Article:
Friday, September 28, 2012

Race to the Top Module

We are in the process of completing the Race to the Top Module 2 for our state.  I have had the opportunity to facilitate two of these meetings.  The discussions were focused on the work of work of Tony Wagner Rigor Redefined.  He shares his research about the Seven Survival Skills students need in this every changing world.  We had great discussions on creating a classroom that has open discussion, teacher less as the keeper of information, but a provoker of questions.  We had great discussions on the type of classroom environment that asks questions, relies on student leaders and collaborators, that supports communication and sharing out.  I thought Dan Meyer speech hit the points home in a subject/skills that I have long forgotten.  He also discussed how he is being a change agent and not just a problem identifier.

I thought back of the time that I was a kid.  I went outside and seeked out solutions to problems and be free thinkers.  Weather it was: how fast do I need to run to jump over this puddle or what will happen if I run down this hill.  I also thought about how easy it is for me to come up with a game or something to do outside that didn't involve a handheld device.  We have become a society that wants someone to tell us what to do and how to it.  A society that wants the answer now (as mentioned in Dan Meyer's presentation) and we have lost the ability or the sense of freedom from trial and error.  As a fairly new parent (21 month old boy), I see a child that tries things out and sometimes is successful other times we have to use a boo boo bunny and wipe off the tears.  I continue to be a leader that encourages people to "try and see what happens" and follow up with, "what did you learn".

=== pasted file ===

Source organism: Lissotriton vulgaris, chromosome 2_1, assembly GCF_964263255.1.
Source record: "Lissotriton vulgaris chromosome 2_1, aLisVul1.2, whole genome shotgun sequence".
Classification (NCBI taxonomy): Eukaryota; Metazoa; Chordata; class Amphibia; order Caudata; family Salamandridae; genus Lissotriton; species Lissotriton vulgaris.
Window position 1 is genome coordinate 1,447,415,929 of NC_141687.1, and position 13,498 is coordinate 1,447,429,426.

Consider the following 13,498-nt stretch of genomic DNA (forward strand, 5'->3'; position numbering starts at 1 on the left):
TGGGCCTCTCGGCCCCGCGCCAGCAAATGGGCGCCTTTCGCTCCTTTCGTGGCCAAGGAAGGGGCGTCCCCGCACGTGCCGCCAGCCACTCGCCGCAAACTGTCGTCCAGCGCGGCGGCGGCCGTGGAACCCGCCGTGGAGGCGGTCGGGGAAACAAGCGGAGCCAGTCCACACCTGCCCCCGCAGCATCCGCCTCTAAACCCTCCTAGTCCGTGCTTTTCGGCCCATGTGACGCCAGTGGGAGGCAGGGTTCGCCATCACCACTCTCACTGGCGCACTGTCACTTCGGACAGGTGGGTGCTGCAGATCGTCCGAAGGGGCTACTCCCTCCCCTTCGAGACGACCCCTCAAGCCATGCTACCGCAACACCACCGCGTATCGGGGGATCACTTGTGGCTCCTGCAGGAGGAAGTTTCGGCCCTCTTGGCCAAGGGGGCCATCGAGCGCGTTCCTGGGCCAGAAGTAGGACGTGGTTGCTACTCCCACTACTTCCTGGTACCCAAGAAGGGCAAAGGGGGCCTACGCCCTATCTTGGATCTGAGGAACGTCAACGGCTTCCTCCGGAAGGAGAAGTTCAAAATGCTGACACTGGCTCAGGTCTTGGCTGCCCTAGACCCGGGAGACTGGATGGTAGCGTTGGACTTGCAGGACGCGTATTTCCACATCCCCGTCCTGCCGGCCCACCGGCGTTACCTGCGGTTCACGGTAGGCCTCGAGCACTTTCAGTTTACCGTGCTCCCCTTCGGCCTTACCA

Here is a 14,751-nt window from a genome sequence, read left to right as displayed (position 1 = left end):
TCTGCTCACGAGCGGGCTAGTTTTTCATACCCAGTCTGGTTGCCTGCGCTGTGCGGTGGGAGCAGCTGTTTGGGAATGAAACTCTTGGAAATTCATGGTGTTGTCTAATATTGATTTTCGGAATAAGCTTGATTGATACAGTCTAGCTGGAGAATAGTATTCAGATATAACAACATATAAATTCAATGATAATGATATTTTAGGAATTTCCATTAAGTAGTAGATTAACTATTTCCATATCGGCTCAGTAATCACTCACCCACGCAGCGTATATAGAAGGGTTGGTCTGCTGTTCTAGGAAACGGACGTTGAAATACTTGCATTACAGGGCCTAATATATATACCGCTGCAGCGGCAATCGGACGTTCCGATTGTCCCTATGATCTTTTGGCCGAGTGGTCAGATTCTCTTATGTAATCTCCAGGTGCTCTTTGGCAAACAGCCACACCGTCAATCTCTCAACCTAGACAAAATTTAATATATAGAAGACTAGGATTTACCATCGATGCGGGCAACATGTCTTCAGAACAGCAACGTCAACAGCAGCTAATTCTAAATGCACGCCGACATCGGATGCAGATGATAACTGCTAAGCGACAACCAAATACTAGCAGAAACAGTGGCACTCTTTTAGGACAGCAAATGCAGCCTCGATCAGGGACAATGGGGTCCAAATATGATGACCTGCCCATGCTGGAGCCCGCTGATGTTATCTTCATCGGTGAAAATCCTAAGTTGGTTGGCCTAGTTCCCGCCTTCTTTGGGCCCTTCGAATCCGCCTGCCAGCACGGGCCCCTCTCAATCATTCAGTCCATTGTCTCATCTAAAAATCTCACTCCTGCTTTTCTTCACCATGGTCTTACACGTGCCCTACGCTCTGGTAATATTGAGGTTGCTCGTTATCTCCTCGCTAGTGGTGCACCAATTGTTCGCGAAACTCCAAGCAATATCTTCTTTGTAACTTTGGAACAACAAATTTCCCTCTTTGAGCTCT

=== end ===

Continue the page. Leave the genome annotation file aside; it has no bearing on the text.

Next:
What type of classroom are you trying to create in your class, school, or district?

Thursday, September 13, 2012

Integrating Technology into Teaching

Technology is a powerful tool in teaching, but are we using it to help students become better thinkers or to continue doing what we have always done?

As I think about this topic I go back to what do I want to do with the technology device?  Sometimes the answer is "I don't know", which sparks the rhetorical question, of what do I want to do....  As we continue, to educate in the 21st century, we need to look at what are the desired outcomes from the lessons that we teach our students.  There isn't always a finished product or a right answer.  Sometimes its the discussions, the thought provoking questions, the debate that ends with "we agree to disagree" not I am right because I talked louder and longer then the other person.

We need to continue to put technology devices in students hands.  With the iPadsKindle Fire, Samsung Tablets and other devices that provide students with access to informations, apps to support skills (lower level to higher level), and produce work.  How do you use technology to enhance students thinking and learning?